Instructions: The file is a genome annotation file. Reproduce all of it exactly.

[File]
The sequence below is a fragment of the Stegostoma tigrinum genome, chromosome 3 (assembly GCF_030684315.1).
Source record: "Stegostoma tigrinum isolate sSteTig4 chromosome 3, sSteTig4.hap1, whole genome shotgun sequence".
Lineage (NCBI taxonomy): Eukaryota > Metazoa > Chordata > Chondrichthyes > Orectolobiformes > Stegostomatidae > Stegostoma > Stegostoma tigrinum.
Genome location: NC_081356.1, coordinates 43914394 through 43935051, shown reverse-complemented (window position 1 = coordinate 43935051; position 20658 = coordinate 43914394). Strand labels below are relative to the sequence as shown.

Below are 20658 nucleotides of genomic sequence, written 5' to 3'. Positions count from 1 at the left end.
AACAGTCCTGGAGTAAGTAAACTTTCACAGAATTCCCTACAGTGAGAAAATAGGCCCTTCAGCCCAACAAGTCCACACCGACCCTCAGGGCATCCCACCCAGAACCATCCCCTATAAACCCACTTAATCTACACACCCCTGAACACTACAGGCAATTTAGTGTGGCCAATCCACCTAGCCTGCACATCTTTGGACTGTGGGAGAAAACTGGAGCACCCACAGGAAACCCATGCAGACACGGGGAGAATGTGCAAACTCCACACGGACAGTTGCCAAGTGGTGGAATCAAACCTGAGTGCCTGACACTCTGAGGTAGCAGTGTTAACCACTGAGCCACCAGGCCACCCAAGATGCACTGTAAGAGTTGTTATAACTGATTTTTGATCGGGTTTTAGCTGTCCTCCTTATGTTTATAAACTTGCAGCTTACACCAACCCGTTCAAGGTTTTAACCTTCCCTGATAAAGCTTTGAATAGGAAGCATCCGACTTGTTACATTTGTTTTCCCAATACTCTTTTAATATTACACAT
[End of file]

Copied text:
The sequence below is a fragment of the Stegostoma tigrinum genome, chromosome 3 (assembly GCF_030684315.1).
Source record: "Stegostoma tigrinum isolate sSteTig4 chromosome 3, sSteTig4.hap1, whole genome shotgun sequence".
Lineage (NCBI taxonomy): Eukaryota > Metazoa > Chordata > Chondrichthyes > Orectolobiformes > Stegostomatidae > Stegostoma > Stegostoma tigrinum.
Genome location: NC_081356.1, coordinates 43914394 through 43935051, shown reverse-complemented (window position 1 = coordinate 43935051; position 20658 = coordinate 43914394). Strand labels below are relative to the sequence as shown.

Below are 20658 nucleotides of genomic sequence, written 5' to 3'. Positions count from 1 at the left end.
AACAGTCCTGGAGTAAGTAAACTTTCACAGAATTCCCTACAGTGAGAAAATAGGCCCTTCAGCCCAACAAGTCCACACCGACCCTCAGGGCATCCCACCCAGAACCATCCCCTATAAACCCACTTAATCTACACACCCCTGAACACTACAGGCAATTTAGTGTGGCCAATCCACCTAGCCTGCACATCTTTGGACTGTGGGAGAAAACTGGAGCACCCACAGGAAACCCATGCAGACACGGGGAGAATGTGCAAACTCCACACGGACAGTTGCCAAGTGGTGGAATCAAACCTGAGTGCCTGACACTCTGAGGTAGCAGTGTTAACCACTGAGCCACCAGGCCACCCAAGATGCACTGTAAGAGTTGTTATAACTGATTTTTGATCGGGTTTTAGCTGTCCTCCTTATGTTTATAAACTTGCAGCTTACACCAACCCGTTCAAGGTTTTAACCTTCCCTGATAAAGCTTTGAATAGGAAGCATCCGACTTGTTACATTTGTTTTCCCAATACTCTTTTAATATTACACAT